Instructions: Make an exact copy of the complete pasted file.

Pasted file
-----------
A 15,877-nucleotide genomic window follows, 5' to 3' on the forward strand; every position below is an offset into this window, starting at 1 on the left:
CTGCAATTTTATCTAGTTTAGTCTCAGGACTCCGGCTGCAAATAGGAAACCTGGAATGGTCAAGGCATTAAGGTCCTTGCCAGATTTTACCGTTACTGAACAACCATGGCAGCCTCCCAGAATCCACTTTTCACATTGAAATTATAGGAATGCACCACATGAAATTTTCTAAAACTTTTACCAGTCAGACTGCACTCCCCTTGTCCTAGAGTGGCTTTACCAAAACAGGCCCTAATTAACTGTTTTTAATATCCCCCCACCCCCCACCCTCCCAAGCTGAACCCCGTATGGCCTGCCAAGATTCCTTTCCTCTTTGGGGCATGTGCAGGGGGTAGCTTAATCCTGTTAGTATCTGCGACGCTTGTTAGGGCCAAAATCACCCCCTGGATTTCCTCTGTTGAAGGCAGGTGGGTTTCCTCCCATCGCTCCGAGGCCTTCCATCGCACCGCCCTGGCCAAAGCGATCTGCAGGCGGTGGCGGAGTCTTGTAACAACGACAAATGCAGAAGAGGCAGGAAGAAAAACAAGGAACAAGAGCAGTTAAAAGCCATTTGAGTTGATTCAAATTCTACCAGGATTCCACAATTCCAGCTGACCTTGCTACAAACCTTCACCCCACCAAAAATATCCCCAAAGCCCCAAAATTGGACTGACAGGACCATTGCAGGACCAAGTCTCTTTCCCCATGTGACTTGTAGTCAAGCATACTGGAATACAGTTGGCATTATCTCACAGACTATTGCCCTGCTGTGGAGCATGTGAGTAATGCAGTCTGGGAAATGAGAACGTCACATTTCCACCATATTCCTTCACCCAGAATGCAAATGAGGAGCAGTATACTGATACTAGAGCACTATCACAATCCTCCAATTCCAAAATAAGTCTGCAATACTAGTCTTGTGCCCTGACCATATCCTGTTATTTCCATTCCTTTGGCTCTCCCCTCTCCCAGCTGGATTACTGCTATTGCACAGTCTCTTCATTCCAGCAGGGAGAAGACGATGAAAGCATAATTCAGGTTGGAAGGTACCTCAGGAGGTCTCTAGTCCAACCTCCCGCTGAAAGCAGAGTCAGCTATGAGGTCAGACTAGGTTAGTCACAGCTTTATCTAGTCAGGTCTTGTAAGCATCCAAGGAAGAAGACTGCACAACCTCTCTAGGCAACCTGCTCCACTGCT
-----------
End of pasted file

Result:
A 15,877-nucleotide genomic window follows, 5' to 3' on the forward strand; every position below is an offset into this window, starting at 1 on the left:
CTGCAATTTTATCTAGTTTAGTCTCAGGACTCCGGCTGCAAATAGGAAACCTGGAATGGTCAAGGCATTAAGGTCCTTGCCAGATTTTACCGTTACTGAACAACCATGGCAGCCTCCCAGAATCCACTTTTCACATTGAAATTATAGGAATGCACCACATGAAATTTTCTAAAACTTTTACCAGTCAGACTGCACTCCCCTTGTCCTAGAGTGGCTTTACCAAAACAGGCCCTAATTAACTGTTTTTAATATCCCCCCACCCCCCACCCTCCCAAGCTGAACCCCGTATGGCCTGCCAAGATTCCTTTCCTCTTTGGGGCATGTGCAGGGGGTAGCTTAATCCTGTTAGTATCTGCGACGCTTGTTAGGGCCAAAATCACCCCCTGGATTTCCTCTGTTGAAGGCAGGTGGGTTTCCTCCCATCGCTCCGAGGCCTTCCATCGCACCGCCCTGGCCAAAGCGATCTGCAGGCGGTGGCGGAGTCTTGTAACAACGACAAATGCAGAAGAGGCAGGAAGAAAAACAAGGAACAAGAGCAGTTAAAAGCCATTTGAGTTGATTCAAATTCTACCAGGATTCCACAATTCCAGCTGACCTTGCTACAAACCTTCACCCCACCAAAAATATCCCCAAAGCCCCAAAATTGGACTGACAGGACCATTGCAGGACCAAGTCTCTTTCCCCATGTGACTTGTAGTCAAGCATACTGGAATACAGTTGGCATTATCTCACAGACTATTGCCCTGCTGTGGAGCATGTGAGTAATGCAGTCTGGGAAATGAGAACGTCACATTTCCACCATATTCCTTCACCCAGAATGCAAATGAGGAGCAGTATACTGATACTAGAGCACTATCACAATCCTCCAATTCCAAAATAAGTCTGCAATACTAGTCTTGTGCCCTGACCATATCCTGTTATTTCCATTCCTTTGGCTCTCCCCTCTCCCAGCTGGATTACTGCTATTGCACAGTCTCTTCATTCCAGCAGGGAGAAGACGATGAAAGCATAATTCAGGTTGGAAGGTACCTCAGGAGGTCTCTAGTCCAACCTCCCGCTGAAAGCAGAGTCAGCTATGAGGTCAGACTAGGTTAGTCACAGCTTTATCTAGTCAGGTCTTGTAAGCATCCAAGGAAGAAGACTGCACAACCTCTCTAGGCAACCTGCTCCACTGCT